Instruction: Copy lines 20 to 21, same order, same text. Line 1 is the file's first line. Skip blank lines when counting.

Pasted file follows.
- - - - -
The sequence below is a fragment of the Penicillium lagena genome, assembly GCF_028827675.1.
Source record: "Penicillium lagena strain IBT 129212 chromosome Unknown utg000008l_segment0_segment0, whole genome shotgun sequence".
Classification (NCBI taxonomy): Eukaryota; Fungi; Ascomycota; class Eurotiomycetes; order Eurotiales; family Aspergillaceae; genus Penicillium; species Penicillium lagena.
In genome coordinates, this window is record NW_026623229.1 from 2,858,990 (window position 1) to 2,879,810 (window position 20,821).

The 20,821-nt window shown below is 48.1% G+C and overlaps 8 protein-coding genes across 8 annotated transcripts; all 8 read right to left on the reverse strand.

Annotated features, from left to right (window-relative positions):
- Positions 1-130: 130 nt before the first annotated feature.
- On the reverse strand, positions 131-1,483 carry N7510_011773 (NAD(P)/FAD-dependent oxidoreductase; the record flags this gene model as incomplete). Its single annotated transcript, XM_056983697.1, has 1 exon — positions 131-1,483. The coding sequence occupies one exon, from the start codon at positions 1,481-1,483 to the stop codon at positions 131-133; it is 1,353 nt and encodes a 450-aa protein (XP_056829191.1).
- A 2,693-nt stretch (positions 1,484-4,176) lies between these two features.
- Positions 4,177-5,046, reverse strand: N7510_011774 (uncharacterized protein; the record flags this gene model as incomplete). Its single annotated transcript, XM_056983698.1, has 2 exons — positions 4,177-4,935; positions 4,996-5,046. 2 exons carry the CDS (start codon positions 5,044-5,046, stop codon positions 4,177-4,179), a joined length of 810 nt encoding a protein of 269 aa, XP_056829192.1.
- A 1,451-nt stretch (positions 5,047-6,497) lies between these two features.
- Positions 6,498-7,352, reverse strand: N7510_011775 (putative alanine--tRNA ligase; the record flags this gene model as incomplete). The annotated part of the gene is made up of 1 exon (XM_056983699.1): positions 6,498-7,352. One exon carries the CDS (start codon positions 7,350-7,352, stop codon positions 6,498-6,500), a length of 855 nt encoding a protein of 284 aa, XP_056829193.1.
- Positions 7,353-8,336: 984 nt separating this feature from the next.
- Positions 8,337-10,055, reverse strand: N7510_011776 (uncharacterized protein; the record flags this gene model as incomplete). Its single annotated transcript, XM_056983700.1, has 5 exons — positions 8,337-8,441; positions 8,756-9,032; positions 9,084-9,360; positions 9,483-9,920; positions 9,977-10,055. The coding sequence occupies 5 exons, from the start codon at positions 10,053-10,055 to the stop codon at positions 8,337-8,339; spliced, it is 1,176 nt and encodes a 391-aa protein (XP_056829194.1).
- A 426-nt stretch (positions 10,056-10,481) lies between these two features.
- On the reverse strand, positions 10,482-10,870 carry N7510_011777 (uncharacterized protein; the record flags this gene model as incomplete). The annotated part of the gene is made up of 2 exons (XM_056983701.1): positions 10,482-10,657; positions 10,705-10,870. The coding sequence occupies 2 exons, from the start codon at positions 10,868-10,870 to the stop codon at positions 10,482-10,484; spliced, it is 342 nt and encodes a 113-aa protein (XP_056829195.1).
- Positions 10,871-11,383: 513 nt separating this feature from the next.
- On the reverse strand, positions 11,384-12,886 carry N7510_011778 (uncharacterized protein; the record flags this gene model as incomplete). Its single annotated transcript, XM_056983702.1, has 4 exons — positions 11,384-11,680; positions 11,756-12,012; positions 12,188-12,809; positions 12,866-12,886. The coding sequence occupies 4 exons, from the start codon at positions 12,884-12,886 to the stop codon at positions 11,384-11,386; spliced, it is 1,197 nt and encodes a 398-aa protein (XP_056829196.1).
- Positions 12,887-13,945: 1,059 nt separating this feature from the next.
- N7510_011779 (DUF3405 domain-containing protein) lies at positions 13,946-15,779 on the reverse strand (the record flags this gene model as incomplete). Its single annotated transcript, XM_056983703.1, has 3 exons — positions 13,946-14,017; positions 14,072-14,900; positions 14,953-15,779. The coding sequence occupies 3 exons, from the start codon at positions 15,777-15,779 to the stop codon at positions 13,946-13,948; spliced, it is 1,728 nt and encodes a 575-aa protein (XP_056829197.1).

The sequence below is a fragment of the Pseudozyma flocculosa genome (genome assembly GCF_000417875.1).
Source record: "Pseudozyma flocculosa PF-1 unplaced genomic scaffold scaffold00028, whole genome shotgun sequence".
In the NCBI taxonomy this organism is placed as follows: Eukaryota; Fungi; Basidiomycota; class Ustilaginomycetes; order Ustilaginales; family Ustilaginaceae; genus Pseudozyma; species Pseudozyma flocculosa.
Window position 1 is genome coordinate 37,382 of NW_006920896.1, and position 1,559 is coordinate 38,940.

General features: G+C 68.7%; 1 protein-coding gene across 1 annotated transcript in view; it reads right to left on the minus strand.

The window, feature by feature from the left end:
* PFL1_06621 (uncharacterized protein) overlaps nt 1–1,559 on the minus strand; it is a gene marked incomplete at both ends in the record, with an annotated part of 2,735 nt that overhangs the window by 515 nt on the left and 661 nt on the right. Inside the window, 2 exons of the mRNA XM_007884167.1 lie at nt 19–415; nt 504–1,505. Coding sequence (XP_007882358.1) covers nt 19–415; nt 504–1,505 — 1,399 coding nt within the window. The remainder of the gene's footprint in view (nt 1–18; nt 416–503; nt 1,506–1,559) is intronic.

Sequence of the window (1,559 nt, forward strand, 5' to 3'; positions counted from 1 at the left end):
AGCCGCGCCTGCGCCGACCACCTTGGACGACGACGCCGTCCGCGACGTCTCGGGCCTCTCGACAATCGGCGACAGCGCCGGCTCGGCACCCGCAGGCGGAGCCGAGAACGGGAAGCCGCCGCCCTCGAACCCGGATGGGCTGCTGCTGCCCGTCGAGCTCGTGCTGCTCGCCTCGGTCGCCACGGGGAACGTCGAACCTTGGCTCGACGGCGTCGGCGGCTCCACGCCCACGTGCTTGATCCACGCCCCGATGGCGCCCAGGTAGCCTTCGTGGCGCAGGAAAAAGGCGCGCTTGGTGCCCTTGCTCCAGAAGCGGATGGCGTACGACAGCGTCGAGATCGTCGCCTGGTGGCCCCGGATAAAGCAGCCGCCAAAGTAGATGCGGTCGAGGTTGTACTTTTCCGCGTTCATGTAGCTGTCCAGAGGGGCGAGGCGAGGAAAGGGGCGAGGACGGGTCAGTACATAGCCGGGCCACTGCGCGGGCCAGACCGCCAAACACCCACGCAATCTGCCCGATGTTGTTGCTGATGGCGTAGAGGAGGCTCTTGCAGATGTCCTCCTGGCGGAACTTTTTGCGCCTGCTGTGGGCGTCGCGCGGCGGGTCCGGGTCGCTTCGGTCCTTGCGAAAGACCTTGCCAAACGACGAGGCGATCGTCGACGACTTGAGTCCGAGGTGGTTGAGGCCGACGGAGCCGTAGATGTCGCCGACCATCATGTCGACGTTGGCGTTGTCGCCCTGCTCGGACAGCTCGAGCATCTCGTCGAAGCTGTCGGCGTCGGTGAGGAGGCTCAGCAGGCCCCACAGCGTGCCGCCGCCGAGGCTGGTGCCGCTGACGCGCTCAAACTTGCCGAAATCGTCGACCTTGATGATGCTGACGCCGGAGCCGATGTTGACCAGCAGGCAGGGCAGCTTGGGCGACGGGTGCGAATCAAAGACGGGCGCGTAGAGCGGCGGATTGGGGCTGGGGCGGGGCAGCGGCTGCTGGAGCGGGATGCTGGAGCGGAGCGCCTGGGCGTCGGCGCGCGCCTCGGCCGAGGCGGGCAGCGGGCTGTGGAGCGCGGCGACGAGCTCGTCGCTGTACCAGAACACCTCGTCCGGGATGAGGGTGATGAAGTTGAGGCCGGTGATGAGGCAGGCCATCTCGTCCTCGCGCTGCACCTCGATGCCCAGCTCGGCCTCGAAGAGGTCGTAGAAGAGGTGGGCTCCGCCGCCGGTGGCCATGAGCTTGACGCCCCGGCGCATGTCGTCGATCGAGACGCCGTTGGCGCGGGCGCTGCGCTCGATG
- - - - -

- N7510_011779 (DUF3405 domain-containing protein) lies at positions 13,946-15,779 on the reverse strand (the record flags this gene model as incomplete). Its single annotated transcript, XM_056983703.1, has 3 exons — positions 13,946-14,017; positions 14,072-14,900; positions 14,953-15,779. The coding sequence occupies 3 exons, from the start codon at positions 15,777-15,779 to the stop codon at positions 13,946-13,948; spliced, it is 1,728 nt and encodes a 575-aa protein (XP_056829197.1).

The sequence below is a fragment of the Pseudozyma flocculosa genome (genome assembly GCF_000417875.1).